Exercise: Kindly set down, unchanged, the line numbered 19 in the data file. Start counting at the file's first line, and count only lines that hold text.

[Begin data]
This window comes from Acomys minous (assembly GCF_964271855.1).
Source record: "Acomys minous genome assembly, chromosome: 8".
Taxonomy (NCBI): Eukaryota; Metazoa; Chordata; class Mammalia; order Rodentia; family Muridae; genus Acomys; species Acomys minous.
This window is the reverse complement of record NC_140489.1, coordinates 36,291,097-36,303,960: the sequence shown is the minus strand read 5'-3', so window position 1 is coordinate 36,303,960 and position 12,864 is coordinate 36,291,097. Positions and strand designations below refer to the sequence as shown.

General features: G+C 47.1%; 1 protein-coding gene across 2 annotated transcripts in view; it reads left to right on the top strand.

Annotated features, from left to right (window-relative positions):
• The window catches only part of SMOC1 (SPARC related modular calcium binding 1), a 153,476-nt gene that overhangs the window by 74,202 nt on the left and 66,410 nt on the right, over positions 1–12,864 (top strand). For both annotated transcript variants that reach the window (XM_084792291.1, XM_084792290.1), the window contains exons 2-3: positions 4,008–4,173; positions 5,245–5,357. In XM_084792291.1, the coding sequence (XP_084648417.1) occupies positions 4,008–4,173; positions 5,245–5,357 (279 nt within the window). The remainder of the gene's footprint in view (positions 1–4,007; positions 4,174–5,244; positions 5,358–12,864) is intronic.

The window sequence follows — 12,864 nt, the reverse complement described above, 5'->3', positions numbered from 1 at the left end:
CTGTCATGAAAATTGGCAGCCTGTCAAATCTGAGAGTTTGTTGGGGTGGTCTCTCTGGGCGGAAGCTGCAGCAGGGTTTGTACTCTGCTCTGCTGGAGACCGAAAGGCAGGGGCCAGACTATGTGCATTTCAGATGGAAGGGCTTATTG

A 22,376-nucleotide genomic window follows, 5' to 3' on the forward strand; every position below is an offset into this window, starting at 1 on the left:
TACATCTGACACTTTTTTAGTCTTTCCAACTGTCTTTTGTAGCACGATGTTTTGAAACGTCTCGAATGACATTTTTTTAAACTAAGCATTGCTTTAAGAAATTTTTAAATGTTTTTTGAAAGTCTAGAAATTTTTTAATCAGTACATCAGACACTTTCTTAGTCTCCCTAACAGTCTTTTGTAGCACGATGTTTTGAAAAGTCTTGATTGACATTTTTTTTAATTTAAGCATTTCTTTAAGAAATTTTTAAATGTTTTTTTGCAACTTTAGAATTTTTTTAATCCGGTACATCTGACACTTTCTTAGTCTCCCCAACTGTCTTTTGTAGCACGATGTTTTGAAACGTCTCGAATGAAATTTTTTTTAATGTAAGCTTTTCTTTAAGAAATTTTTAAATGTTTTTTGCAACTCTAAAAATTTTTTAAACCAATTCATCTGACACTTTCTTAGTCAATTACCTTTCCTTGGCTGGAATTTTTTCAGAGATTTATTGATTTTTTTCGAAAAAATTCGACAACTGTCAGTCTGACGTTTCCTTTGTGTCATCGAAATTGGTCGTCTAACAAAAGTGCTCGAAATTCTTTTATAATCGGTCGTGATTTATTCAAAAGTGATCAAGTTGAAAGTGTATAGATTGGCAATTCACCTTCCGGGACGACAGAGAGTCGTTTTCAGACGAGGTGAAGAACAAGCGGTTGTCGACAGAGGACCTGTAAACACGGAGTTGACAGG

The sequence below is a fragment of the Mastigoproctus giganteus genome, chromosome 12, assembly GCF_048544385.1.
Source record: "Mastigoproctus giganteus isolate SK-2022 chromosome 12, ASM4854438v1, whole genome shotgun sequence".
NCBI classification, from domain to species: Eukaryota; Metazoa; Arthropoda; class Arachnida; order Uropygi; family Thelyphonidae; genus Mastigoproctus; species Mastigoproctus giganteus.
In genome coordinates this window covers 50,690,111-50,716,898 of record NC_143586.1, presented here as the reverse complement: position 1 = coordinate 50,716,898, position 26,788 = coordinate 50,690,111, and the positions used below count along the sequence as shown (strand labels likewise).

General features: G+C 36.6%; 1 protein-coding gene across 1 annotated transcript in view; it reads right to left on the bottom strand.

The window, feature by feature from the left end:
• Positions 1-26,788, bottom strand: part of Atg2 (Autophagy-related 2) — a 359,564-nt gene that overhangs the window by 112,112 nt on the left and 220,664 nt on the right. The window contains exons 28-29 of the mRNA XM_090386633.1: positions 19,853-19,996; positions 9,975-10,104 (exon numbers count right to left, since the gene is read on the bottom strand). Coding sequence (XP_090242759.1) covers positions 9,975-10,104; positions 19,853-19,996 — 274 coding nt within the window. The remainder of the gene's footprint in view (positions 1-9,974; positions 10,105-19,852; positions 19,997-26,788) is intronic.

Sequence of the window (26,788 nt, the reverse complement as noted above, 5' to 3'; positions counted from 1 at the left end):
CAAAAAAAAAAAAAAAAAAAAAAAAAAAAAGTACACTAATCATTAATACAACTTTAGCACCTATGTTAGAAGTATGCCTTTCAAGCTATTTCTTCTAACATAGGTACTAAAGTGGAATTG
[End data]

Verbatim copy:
Sequence of the window (26,788 nt, the reverse complement as noted above, 5' to 3'; positions counted from 1 at the left end):